Ocular syphilis should be treated like neurosyphilis with a regimen of intravenous aqueous penicillin G 18 million units daily for ten to fourteen days [1,2,5]. Steroids can be utilized and are recommended for syphilitic uveitis, keratitis, scleritis, and neuritis. Of note, there are some reports that using steroids before administering antibiotics may prevent a Jarish Herxheimer reaction [1,5]. Response to treatment should be assessed in all patients through a combination of clinical improvement, declining serological nontreponemal titers, and declining CSF titers when appropriate. [1,5]. Some experts recommend using CSF FTA-Abs, which is less specific but highly sensitive, for monitoring response .
In conclusion, ocular symptoms can be overlooked manifestations of either HIV and/or syphilis, and it is important for internists to be familiar with these presentations. Ocular disease in patients living with HIV can be due to vascular changes, infections, neoplasms, or drug toxicities. Our case demonstrates an example of untreated HIV predisposing a patient to ocular syphilis, resulting in significant vision loss due to retinal detachment and uveitis. Ocular syphilis can cause inflammation in many ocular structures and present in various ways, most commonly as a uveitis. The diagnosis of ocular syphilis is dependent upon a high clinical suspicion and is made via supporting history and physical exam, serum treponemal/nontreponemal tests, and CSF studies. Treatment of ocular syphilis is with IV penicillin G with some data for concomitant use of steroids. Patients with ocular syphilis should be monitored for treatment response both clinically and with serial CSF and serum RPR titers.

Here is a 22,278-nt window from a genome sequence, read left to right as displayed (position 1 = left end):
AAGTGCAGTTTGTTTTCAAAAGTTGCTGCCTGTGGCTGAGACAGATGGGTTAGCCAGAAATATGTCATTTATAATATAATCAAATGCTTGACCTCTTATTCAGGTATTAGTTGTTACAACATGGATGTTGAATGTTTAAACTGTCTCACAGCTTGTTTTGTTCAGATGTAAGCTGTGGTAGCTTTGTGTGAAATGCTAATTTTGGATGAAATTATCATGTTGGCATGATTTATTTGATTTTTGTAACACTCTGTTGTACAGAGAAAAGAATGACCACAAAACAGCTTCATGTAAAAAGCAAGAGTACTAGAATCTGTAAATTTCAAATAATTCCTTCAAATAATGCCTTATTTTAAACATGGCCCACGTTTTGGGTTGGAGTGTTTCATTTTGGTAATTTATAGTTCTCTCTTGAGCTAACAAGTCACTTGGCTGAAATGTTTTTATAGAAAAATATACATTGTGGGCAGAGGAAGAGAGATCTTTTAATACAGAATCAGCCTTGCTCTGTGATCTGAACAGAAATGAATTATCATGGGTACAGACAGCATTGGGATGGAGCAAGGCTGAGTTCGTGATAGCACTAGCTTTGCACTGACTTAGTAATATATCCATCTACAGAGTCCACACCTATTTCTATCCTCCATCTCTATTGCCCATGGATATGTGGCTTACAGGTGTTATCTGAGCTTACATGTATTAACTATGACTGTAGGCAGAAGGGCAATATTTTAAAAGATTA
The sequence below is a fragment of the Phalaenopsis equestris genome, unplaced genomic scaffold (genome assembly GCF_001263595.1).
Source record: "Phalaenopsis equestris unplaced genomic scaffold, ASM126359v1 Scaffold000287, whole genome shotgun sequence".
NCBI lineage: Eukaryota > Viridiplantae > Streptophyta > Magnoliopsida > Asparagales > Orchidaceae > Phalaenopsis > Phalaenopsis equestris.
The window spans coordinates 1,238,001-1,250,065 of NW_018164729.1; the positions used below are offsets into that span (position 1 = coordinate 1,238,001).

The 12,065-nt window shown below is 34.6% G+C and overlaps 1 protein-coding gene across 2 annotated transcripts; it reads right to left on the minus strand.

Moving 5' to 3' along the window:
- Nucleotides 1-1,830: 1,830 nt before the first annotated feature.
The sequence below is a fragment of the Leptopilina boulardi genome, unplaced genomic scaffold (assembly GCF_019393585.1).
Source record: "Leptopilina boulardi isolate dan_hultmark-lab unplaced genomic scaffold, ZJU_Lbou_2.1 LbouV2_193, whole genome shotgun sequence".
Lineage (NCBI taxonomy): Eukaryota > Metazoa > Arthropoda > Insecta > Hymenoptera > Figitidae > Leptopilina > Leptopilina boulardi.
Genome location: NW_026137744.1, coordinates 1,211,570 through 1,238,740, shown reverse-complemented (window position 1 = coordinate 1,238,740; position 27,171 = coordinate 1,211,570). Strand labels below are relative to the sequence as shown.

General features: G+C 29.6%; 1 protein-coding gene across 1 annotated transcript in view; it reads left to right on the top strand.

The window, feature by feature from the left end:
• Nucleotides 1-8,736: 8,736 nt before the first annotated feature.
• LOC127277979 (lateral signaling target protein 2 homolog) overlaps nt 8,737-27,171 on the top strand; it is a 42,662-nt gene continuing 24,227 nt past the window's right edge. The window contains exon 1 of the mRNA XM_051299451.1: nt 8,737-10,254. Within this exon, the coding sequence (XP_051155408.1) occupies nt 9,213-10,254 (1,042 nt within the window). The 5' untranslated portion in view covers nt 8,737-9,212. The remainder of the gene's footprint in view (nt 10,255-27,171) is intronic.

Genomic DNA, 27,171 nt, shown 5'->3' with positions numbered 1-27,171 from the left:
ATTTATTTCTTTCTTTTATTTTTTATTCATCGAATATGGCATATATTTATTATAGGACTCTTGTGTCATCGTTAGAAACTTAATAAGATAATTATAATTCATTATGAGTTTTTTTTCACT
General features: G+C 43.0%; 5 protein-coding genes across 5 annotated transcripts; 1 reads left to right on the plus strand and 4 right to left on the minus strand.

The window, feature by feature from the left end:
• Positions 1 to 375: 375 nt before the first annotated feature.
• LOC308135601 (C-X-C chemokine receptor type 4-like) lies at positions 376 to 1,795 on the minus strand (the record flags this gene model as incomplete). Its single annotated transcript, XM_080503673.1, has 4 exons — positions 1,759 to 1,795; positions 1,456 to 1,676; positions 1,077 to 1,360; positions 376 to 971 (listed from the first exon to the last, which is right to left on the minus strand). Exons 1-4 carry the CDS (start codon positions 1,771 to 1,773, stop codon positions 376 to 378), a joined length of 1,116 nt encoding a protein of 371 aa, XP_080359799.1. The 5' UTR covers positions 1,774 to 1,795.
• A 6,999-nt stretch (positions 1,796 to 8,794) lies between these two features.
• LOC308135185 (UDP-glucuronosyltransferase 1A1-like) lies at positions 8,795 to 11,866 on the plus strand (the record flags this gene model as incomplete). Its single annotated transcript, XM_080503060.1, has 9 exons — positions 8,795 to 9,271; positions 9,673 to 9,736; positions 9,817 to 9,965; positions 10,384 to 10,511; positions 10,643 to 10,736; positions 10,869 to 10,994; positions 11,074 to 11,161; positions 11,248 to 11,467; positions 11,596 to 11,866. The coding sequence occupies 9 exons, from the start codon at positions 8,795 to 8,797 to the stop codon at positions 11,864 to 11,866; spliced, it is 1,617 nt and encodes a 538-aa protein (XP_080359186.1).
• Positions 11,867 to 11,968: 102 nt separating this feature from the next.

All data supporting the findings of this report are available within the article.
The author declares they have no conflicts of interest to this publication.
No funding was required or provided for this study.
We would like to acknowledge Dr. Rachel Chen of the ophthalmology department for their assistance in the care of this patient.